Gargantua and Pantagruel, by Francois Rabelais

Chapter 58

A prophetical Riddle.

Poor mortals, who wait for a happy day,

Cheer up your hearts, and hear what I shall say:

If it be lawful firmly to believe

That the celestial bodies can us give

Wisdom to judge of things that are not yet;

Or if from heaven such wisdom we may get

As may with confidence make us discourse

Of years to come, their destiny and course;

I to my hearers give to understand

That this next winter, though it be at hand,

Yea and before, there shall appear a race

Of men who, loth to sit still in one place,

Shall boldly go before all people’s eyes,

Suborning men of divers qualities

To draw them unto covenants and sides,

In such a manner that, whate’er betides,

They’ll move you, if you give them ear, no doubt,

With both your friends and kindred to fall out.

They’ll make a vassal to gain-stand his lord,

And children their own parents; in a word,

All reverence shall then be banished,

No true respect to other shall be had.

They’ll say that every man should have his turn,

Both in his going forth and his return;

And hereupon there shall arise such woes,

Such jarrings, and confused to’s and fro’s,

That never were in history such coils

Set down as yet, such tumults and garboils.

Then shall you many gallant men see by

Valour stirr’d up, and youthful fervency,

Who, trusting too much in their hopeful time,

Live but a while, and perish in their prime.

Neither shall any, who this course shall run,

Leave off the race which he hath once begun,

Till they the heavens with noise by their contention

Have fill’d, and with their steps the earth’s dimension.

Then those shall have no less authority,

That have no faith, than those that will not lie;

For all shall be governed by a rude,

Base, ignorant, and foolish multitude;

The veriest lout of all shall be their judge,

O horrible and dangerous deluge!

Deluge I call it, and that for good reason,

For this shall be omitted in no season;

Nor shall the earth of this foul stir be free,

Till suddenly you in great store shall see

The waters issue out, with whose streams the

Most moderate of all shall moistened be,

And justly too; because they did not spare

The flocks of beasts that innocentest are,

But did their sinews and their bowels take,

Not to the gods a sacrifice to make,

But usually to serve themselves for sport:

And now consider, I do you exhort,

In such commotions so continual,

What rest can take the globe terrestrial?

Most happy then are they, that can it hold,

And use it carefully as precious gold,

By keeping it in gaol, whence it shall have

No help but him who being to it gave.

And to increase his mournful accident,

The sun, before it set in th’ occident,

Shall cease to dart upon it any light,

More than in an eclipse, or in the night —

So that at once its favour shall be gone,

And liberty with it be left alone.

And yet, before it come to ruin thus,

Its quaking shall be as impetuous

As Aetna’s was when Titan’s sons lay under,

And yield, when lost, a fearful sound like thunder.

Inarime did not more quickly move,

When Typheus did the vast huge hills remove,

And for despite into the sea them threw.

Thus shall it then be lost by ways not few,

And changed suddenly, when those that have it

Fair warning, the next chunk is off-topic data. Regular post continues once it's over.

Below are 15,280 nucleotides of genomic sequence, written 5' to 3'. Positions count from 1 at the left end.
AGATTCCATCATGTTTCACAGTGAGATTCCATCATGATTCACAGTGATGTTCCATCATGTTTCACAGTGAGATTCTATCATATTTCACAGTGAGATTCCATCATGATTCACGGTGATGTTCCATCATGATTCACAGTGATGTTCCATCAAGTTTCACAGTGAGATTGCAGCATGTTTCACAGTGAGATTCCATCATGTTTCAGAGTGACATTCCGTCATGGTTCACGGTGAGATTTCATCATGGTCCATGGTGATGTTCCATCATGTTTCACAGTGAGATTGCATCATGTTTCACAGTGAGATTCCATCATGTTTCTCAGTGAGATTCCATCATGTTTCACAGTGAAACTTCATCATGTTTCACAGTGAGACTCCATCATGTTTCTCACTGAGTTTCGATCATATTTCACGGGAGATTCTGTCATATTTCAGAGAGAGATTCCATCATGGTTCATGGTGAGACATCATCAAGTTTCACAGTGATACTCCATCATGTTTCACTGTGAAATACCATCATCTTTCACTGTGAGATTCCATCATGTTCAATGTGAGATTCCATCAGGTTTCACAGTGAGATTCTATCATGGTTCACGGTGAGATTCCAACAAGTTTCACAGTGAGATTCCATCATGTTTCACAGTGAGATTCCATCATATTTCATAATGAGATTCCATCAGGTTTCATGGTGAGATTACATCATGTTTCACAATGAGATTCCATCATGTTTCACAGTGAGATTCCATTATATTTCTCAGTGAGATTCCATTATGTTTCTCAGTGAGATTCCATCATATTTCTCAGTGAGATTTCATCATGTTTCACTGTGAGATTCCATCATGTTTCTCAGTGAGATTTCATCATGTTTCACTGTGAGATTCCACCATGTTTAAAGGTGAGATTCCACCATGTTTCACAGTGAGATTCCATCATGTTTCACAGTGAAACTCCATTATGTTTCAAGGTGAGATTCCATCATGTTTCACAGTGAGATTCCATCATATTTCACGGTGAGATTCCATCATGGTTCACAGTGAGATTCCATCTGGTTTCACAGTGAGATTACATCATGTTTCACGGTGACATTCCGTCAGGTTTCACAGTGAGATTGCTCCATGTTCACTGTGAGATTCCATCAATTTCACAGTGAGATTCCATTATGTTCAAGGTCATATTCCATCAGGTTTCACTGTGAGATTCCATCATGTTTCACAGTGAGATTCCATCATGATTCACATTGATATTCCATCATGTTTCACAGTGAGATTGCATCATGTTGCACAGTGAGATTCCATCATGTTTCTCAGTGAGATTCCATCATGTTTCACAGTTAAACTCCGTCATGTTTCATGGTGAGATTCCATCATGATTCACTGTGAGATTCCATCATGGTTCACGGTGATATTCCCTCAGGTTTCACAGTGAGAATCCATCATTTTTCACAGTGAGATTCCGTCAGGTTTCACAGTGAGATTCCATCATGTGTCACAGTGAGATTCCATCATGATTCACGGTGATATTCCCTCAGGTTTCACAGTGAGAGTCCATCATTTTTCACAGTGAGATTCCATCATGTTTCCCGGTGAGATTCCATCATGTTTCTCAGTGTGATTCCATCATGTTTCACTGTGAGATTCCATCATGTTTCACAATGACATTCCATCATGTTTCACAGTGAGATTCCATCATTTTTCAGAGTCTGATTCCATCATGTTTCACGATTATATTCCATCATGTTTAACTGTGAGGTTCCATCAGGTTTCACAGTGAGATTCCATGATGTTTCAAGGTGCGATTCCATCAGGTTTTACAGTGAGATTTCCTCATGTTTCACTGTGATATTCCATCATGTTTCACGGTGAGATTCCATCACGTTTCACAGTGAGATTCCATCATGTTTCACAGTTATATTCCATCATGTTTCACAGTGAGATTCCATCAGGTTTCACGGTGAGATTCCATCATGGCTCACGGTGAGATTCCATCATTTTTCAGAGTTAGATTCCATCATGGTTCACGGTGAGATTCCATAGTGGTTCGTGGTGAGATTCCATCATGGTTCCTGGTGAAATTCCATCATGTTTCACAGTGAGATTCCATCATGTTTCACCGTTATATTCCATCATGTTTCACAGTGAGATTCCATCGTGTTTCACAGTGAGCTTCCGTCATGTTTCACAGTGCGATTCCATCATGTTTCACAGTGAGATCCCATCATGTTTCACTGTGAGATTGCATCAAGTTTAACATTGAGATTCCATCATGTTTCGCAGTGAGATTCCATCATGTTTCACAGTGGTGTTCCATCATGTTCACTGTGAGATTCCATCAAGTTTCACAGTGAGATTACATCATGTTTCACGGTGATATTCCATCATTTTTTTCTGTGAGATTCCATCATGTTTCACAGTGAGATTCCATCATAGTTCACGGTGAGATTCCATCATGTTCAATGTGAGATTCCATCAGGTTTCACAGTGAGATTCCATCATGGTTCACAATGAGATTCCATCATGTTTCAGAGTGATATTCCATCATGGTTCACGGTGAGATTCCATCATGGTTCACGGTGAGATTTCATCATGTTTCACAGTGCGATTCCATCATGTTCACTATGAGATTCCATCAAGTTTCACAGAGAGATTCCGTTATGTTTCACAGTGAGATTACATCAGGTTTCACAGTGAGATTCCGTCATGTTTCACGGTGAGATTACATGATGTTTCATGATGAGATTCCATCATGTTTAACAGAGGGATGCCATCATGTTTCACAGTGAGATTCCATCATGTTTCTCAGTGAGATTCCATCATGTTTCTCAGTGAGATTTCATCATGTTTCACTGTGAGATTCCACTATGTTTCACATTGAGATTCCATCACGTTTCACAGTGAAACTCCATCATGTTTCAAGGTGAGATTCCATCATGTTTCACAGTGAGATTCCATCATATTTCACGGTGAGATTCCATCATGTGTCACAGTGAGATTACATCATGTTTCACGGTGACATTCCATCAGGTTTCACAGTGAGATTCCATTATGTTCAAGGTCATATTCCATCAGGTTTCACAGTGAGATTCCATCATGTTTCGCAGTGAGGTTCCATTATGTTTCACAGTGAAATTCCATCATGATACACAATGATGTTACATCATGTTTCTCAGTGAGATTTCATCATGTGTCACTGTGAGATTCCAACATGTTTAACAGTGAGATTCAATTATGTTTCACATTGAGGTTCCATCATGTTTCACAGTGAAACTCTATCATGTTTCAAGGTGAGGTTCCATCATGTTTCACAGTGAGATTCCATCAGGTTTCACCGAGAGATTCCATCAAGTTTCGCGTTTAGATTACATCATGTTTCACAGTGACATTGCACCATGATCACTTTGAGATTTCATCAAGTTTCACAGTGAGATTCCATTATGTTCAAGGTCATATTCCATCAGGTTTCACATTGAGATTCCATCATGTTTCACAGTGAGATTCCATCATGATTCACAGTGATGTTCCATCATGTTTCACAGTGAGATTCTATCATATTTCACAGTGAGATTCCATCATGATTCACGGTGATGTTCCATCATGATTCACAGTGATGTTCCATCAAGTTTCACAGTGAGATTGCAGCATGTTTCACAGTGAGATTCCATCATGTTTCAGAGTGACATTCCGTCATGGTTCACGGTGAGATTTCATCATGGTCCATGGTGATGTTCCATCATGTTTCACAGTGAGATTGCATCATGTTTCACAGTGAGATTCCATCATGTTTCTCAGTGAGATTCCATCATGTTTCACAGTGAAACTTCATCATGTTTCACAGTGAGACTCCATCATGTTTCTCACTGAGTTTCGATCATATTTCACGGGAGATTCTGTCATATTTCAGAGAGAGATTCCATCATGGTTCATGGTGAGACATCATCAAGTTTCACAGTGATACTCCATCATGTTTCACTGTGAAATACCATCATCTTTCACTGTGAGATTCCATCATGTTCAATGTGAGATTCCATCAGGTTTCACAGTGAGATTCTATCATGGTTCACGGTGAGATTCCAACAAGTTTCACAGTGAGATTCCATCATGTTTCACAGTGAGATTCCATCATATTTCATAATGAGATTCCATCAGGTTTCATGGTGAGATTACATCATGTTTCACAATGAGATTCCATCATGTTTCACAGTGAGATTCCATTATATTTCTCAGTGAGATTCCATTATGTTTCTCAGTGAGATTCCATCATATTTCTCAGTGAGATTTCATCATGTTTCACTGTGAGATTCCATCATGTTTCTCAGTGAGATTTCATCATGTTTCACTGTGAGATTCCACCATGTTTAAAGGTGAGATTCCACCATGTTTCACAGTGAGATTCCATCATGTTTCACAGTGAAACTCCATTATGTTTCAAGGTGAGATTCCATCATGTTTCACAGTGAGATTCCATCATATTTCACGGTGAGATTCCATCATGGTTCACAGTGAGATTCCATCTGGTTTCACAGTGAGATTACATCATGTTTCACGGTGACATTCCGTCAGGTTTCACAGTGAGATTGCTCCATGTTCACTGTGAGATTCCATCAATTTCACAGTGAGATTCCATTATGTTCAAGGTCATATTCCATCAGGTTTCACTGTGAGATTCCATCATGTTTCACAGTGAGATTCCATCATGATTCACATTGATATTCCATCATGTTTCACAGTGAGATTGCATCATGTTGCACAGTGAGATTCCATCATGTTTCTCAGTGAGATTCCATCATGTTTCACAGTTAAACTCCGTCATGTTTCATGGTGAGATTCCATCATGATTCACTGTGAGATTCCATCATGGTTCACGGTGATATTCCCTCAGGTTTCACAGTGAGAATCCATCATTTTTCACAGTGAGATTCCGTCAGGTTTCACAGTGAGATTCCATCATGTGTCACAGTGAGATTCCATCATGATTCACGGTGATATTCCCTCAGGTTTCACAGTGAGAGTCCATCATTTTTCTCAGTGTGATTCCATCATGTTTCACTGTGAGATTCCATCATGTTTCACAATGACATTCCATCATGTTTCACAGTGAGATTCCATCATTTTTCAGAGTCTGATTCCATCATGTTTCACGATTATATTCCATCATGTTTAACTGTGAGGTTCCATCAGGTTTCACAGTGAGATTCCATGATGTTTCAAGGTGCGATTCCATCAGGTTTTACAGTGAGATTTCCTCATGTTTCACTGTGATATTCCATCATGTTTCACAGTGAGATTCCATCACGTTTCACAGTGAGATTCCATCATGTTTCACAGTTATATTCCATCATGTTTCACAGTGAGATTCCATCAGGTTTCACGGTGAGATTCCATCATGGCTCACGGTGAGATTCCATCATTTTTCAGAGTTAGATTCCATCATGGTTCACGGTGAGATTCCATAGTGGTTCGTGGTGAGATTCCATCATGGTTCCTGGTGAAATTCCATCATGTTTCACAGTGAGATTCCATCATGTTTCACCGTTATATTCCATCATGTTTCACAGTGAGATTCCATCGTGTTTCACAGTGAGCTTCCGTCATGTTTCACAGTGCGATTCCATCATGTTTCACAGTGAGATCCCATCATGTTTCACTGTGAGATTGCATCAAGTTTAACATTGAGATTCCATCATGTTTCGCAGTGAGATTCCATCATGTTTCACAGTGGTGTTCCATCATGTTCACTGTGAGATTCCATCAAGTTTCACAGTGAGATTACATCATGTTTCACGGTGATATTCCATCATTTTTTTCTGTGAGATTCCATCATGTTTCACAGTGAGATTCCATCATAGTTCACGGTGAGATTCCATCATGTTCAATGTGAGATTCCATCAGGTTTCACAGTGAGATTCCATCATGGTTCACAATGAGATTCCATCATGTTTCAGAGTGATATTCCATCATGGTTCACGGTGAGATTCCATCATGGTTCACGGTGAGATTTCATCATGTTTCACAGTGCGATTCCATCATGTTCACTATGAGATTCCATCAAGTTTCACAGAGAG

To other men that after come shall leave it.

Then shall it be high time to cease from this

So long, so great, so tedious exercise;

For the great waters told you now by me,

Will make each think where his retreat shall be;

And yet, before that they be clean disperst,

You may behold in th’ air, where nought was erst,

The burning heat of a great flame to rise,

Lick up the water, and the enterprise.

It resteth after those things to declare,

That those shall sit content who chosen are,

With all good things, and with celestial man (ne,)

And richly recompensed every man:

The others at the last all stripp’d shall be,

That after this great work all men may see,

How each shall have his due. This is their lot;

O he is worthy praise that shrinketh not!

No sooner was this enigmatical monument read over, but Gargantua, fetching a very deep sigh, said unto those that stood by, It is not now only, I perceive, that people called to the faith of the gospel, and convinced with the certainty of evangelical truths, are persecuted. But happy is that man that shall not be scandalized, but shall always continue to the end in aiming at that mark which God by his dear Son hath set before us, without being distracted or diverted by his carnal affections and depraved nature.

The monk then said, What do you think in your conscience is meant and signified by this riddle? What? said Gargantua — the progress and carrying on of the divine truth. By St. Goderan, said the monk, that is not my exposition. It is the style of the prophet Merlin. Make upon it as many grave allegories and glosses as you will, and dote upon it you and the rest of the world as long as you please; for my part, I can conceive no other meaning in it but a description of a set at tennis in dark and obscure terms. The suborners of men are the makers of matches, which are commonly friends. After the two chases are made, he that was in the upper end of the tennis-court goeth out, and the other cometh in. They believe the first that saith the ball was over or under the line. The waters are the heats that the players take till they sweat again. The cords of the rackets are made of the guts of sheep or goats. The globe terrestrial is the tennis-ball. After playing, when the game is done, they refresh themselves before a clear fire, and change their shirts; and very willingly they make all good cheer, but most merrily those that have gained. And so, farewell!

End of Book I

http://ebooks.adelaide.edu.au/r/rabelais/francois/r11g/book1.58.html

Last updated Thursday, March 6, 2014 at 15:33